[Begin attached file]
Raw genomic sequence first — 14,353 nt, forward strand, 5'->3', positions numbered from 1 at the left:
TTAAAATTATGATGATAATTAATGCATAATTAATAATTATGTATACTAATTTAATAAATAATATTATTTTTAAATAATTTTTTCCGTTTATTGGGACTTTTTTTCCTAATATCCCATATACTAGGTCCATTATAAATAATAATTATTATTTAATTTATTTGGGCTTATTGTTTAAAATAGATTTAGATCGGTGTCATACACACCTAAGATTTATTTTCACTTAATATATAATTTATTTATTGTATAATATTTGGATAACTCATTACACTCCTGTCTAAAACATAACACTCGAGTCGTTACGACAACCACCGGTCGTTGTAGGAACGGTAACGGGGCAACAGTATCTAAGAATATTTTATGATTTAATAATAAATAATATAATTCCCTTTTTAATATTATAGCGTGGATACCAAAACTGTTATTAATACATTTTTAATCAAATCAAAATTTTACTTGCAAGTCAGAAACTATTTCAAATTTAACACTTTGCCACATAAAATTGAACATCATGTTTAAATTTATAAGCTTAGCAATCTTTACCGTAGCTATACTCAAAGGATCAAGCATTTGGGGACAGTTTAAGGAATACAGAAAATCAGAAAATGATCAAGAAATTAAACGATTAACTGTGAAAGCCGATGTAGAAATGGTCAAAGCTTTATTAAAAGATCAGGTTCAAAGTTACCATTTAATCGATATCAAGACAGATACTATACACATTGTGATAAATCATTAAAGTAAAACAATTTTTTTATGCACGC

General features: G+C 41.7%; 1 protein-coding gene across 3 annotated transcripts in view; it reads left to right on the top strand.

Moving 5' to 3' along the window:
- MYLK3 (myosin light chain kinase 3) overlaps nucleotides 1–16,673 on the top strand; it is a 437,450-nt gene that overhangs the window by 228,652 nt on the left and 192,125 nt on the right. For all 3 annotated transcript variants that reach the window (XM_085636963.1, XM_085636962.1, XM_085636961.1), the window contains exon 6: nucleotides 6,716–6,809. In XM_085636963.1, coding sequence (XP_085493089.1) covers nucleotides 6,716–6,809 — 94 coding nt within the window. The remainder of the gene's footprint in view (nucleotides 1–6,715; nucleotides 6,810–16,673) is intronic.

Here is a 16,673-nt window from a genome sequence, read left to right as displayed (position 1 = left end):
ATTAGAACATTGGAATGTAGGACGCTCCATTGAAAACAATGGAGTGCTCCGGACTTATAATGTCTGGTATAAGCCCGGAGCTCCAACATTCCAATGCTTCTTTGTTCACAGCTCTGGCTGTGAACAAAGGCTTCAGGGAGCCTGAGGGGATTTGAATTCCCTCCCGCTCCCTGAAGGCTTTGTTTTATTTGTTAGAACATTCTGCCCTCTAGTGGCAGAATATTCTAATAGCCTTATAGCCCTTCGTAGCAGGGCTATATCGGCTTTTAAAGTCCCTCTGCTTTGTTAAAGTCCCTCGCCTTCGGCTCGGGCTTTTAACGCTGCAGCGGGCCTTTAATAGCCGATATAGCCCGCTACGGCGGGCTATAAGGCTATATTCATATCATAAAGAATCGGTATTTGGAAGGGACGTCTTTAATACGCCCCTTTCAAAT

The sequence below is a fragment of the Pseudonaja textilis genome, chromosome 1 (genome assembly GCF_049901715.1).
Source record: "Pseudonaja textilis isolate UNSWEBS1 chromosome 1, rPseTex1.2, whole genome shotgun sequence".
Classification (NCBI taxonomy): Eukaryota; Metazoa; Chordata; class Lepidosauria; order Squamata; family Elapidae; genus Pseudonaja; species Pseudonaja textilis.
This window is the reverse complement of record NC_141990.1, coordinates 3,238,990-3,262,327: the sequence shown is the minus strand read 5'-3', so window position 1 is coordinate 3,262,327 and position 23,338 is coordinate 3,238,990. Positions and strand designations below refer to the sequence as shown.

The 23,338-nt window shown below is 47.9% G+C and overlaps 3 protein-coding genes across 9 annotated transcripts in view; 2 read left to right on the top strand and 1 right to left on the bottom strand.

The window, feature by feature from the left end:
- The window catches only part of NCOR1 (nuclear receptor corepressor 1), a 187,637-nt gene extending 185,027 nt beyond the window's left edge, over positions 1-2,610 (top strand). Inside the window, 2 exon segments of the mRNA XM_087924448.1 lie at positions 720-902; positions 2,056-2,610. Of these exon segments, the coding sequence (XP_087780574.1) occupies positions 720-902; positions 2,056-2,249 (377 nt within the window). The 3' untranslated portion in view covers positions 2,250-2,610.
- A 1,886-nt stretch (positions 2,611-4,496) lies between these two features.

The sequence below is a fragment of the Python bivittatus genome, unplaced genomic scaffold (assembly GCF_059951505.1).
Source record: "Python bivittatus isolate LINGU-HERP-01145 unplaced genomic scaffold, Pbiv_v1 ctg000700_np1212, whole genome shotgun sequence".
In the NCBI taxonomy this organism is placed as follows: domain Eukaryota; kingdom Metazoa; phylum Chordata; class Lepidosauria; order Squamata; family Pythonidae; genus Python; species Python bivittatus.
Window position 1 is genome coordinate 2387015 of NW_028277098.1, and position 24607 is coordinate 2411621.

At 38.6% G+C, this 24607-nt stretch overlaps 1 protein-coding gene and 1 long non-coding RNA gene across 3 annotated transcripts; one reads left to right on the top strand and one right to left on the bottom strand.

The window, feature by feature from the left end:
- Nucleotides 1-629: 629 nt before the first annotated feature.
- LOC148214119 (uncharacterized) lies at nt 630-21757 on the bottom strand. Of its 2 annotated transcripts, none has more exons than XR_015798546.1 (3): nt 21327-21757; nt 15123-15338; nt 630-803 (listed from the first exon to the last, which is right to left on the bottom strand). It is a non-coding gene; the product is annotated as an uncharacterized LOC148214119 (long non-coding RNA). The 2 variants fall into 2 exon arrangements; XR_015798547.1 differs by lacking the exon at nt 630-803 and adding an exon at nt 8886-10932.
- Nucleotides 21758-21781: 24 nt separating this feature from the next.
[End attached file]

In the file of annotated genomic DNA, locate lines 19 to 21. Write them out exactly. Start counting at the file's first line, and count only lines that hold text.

Window position 1 is genome coordinate 2387015 of NW_028277098.1, and position 24607 is coordinate 2411621.

At 38.6% G+C, this 24607-nt stretch overlaps 1 protein-coding gene and 1 long non-coding RNA gene across 3 annotated transcripts; one reads left to right on the top strand and one right to left on the bottom strand.

The window, feature by feature from the left end: